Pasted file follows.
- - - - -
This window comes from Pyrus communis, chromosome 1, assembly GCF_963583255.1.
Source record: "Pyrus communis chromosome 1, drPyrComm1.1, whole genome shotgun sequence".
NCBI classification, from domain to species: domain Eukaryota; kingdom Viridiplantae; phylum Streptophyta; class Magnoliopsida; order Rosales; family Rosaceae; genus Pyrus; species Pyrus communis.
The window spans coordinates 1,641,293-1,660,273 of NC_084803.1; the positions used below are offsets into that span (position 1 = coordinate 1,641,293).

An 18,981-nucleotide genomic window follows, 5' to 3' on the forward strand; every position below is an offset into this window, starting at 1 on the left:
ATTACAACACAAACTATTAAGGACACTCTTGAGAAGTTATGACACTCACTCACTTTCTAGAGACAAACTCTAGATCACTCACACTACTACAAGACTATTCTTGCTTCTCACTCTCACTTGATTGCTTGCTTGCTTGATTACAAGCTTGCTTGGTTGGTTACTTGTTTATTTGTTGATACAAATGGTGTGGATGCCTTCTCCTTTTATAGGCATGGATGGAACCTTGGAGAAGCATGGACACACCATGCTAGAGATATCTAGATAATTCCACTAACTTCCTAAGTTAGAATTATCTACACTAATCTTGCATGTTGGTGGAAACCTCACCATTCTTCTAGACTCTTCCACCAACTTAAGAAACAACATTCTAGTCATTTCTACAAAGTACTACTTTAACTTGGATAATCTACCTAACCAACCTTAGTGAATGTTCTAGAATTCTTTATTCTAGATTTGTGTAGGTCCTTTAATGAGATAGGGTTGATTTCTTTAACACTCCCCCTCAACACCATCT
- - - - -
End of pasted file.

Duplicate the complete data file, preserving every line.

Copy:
This window comes from Pyrus communis, chromosome 1, assembly GCF_963583255.1.
Source record: "Pyrus communis chromosome 1, drPyrComm1.1, whole genome shotgun sequence".
NCBI classification, from domain to species: domain Eukaryota; kingdom Viridiplantae; phylum Streptophyta; class Magnoliopsida; order Rosales; family Rosaceae; genus Pyrus; species Pyrus communis.
The window spans coordinates 1,641,293-1,660,273 of NC_084803.1; the positions used below are offsets into that span (position 1 = coordinate 1,641,293).

An 18,981-nucleotide genomic window follows, 5' to 3' on the forward strand; every position below is an offset into this window, starting at 1 on the left:
ATTACAACACAAACTATTAAGGACACTCTTGAGAAGTTATGACACTCACTCACTTTCTAGAGACAAACTCTAGATCACTCACACTACTACAAGACTATTCTTGCTTCTCACTCTCACTTGATTGCTTGCTTGCTTGATTACAAGCTTGCTTGGTTGGTTACTTGTTTATTTGTTGATACAAATGGTGTGGATGCCTTCTCCTTTTATAGGCATGGATGGAACCTTGGAGAAGCATGGACACACCATGCTAGAGATATCTAGATAATTCCACTAACTTCCTAAGTTAGAATTATCTACACTAATCTTGCATGTTGGTGGAAACCTCACCATTCTTCTAGACTCTTCCACCAACTTAAGAAACAACATTCTAGTCATTTCTACAAAGTACTACTTTAACTTGGATAATCTACCTAACCAACCTTAGTGAATGTTCTAGAATTCTTTATTCTAGATTTGTGTAGGTCCTTTAATGAGATAGGGTTGATTTCTTTAACACTCCCCCTCAACACCATCT